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Black Knights' DePolo Obsessive, But Not Repulsive

The following article on first-year Army head softball coach Michelle DePolo appeared on New York on April 21, 2010.  It was written by Ronald Mergenthaler.

It started getting weird early. Michelle DePolo was in her first season as an assistant softball coach at Army. It was just past 10 p.m. and she was still hitting fly balls to all those players who were interested in a little extra work.

"Then I got a call from the coach," she said of then-Army head coach Jim Flowers. "He said the lights were supposed to be out by 10 and the MPs were called."

So much for that particular practice. But the mind set has continued. In her first season as head coach of the Black Knights they have already exceeded the number of victories of any of their last four seasons. Something of a losing mentality has been replaced by players who have become as manic to learn as their new coach is to teach. For DePolo, that has been going on since grade school.

"Even when I was in high school, in grammar school playing, I was thinking about what I needed to know now," she said. "That's what I thought about all the time. What would I do in this situation? I watched softball until my eyes bled. We'd be at these tournaments and I'd be watching for 12 hours. It's what I did."

And it's what she continues to do, with increasing proficiency. The Black Knights have won 25 of their first 40 games, pretty much with the same lineup that finished 21-34 last season. Why?

"It's a lot of things," she said. "We work intensely. I just love being at West Point."

So much so that it was her aspiration to attend it as a student. But a hole in her heart made her medically ineligible. The irony is her father was a retired Naval Commander. No, there were no meltdowns at the dinner table.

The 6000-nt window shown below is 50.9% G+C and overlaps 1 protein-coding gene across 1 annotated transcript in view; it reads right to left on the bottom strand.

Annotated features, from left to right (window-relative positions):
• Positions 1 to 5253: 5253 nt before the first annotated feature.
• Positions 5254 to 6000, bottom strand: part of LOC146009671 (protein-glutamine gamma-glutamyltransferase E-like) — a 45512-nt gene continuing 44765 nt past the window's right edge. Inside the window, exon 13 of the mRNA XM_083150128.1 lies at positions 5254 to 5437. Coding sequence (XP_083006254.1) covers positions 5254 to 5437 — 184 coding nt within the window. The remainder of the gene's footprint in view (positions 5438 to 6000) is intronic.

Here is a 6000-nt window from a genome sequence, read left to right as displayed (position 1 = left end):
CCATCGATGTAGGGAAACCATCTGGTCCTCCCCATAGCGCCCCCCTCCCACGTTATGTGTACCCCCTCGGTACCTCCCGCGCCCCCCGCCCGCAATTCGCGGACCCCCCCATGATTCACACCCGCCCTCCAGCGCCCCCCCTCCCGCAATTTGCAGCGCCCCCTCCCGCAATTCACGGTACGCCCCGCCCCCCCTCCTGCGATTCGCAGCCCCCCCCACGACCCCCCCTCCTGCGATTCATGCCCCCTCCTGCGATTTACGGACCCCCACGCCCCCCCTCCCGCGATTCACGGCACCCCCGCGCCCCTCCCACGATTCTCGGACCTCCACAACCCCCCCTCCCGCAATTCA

"He was sitting next to me and heard about what I wanted to do and he said, 'Why not?' " DePolo said. "Funny thing is my brother was recruited to play baseball at Navy. What I liked was the discipline. I liked the idea of service. It's why the service academies clearly existed. I believe in compulsory service. I believe in giving back."

Ironically, despite her near obsession about softball, it was her soccer play that drew the most interest from college recruiters. She won a full scholarship at Georgian Court University in Lakewood, NJ, where she played not only softball and soccer, but basketball. But softball remained her first love and the sport in which she most excelled.

"Some people said 'No,' they didn't like that," DePolo said. "Then something clicked. This is what I want to do."

And it wasn't just the practice and more practice she sought as a means of improvement.

"I'd send tapes to my brother and ask him what I was doing wrong," DePolo said. "In college, I replaced an All American and she threw harder and I was frustrated. I wanted to be a fastball pitcher, which lasted one or two times. So I started pitching slower. I'd throw a breaking ball, then a change up, and the hitters were ahead of that. So then I'd be able to sneak a fastball past them. I never considered myself a great athlete. I was relatively slow, had the hole in my heart. I guess there were times I was just happy I was able to play."

She subsequently coached two years of high-school ball before going back to Georgian Court as an assistant for a year, then to a smiliar job at Smith College, in 2005. She spent two years as an assistant at Army before taking over as the boss following last season.

Flowers coached Army for 19 years, and, no, DePolo isn't thinking about length of tenure, at least not yet. But she enjoys the rare opportunity of doing what she loves where she loves.

"I can't imagine being any place else but West Point," she said. "I didn't want a job. I wanted this job."

And about those 10 p.m. practices?

"Now," she said, "we stop at 9:30."
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